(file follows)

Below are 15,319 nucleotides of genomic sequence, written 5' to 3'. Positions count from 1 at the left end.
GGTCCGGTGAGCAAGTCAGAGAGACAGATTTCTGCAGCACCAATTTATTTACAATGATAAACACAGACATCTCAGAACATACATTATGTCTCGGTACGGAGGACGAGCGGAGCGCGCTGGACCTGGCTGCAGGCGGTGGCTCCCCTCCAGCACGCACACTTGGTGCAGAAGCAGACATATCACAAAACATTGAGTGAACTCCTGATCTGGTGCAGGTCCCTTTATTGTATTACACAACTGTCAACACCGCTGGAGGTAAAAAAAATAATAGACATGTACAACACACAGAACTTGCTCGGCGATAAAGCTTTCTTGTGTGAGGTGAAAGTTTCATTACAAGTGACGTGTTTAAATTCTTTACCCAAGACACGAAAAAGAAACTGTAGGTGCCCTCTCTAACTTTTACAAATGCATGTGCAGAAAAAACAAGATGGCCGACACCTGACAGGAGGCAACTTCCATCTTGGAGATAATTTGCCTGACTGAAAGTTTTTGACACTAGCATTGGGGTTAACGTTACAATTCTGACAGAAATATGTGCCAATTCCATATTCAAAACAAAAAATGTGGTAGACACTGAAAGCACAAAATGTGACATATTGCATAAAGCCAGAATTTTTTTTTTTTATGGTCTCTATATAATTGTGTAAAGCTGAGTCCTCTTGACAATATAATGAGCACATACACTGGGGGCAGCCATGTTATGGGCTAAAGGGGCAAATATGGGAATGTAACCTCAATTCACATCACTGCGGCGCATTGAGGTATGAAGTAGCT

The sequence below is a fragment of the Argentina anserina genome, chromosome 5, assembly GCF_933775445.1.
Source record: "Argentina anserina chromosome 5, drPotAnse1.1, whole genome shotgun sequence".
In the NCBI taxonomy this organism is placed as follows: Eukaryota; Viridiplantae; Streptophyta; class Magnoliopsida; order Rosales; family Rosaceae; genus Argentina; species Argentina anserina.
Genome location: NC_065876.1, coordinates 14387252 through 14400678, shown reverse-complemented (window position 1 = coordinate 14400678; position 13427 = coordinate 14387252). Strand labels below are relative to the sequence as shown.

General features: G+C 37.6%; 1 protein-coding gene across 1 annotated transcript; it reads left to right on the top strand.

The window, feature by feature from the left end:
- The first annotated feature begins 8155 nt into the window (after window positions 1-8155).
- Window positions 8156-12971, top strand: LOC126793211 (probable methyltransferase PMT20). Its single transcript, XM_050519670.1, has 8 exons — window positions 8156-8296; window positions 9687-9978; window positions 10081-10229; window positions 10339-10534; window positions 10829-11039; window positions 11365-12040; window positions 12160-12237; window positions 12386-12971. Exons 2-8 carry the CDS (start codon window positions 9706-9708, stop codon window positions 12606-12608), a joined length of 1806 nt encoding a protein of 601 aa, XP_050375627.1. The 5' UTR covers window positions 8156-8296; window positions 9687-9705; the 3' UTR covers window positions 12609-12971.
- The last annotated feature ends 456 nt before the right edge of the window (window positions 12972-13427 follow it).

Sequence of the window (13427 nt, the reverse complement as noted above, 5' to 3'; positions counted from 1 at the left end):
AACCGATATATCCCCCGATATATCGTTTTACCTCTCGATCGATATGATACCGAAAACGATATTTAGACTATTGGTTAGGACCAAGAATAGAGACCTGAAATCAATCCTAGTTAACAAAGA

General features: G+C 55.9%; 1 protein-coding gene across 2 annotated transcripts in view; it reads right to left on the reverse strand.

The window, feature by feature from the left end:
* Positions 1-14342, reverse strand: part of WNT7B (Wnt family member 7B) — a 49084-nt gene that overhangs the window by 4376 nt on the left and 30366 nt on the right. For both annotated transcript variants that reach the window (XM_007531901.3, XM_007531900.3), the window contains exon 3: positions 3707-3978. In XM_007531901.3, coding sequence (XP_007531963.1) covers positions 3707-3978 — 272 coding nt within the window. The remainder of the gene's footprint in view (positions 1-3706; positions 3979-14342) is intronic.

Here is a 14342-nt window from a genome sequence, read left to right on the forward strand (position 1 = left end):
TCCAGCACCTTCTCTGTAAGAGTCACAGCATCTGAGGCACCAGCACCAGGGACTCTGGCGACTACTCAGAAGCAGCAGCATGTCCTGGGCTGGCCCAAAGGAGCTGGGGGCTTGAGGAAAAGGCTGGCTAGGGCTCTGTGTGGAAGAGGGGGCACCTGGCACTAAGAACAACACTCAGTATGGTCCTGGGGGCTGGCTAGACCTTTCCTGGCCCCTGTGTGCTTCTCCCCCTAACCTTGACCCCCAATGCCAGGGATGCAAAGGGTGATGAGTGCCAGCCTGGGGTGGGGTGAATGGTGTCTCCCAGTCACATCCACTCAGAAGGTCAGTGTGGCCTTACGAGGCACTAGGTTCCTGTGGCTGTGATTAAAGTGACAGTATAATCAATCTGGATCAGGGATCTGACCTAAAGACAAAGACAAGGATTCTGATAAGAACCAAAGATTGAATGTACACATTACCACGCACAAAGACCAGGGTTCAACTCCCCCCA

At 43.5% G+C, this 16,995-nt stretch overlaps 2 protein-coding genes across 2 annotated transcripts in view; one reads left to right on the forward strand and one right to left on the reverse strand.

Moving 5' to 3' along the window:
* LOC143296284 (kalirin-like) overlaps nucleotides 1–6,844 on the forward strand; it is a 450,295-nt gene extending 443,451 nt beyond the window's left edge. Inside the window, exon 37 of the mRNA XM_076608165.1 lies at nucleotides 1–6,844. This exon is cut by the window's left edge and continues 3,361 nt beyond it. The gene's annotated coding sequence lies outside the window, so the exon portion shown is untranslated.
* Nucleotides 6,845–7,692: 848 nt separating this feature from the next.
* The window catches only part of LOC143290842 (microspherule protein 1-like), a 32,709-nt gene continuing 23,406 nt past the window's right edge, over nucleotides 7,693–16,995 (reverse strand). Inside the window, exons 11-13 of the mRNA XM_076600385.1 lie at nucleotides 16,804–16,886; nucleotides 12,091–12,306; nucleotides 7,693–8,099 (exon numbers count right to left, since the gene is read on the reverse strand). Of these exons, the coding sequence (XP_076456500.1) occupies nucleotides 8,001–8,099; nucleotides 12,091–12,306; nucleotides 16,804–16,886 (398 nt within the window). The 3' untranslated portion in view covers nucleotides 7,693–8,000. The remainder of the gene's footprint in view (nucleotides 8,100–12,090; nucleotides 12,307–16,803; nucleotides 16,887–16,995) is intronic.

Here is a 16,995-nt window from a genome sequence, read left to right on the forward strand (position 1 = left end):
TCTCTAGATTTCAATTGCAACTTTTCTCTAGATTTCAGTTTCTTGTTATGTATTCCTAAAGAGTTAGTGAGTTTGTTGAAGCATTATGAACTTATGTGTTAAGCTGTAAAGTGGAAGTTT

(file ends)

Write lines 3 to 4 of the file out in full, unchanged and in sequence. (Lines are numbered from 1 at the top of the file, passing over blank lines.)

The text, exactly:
The sequence below is a fragment of the Argentina anserina genome, chromosome 5, assembly GCF_933775445.1.
Source record: "Argentina anserina chromosome 5, drPotAnse1.1, whole genome shotgun sequence".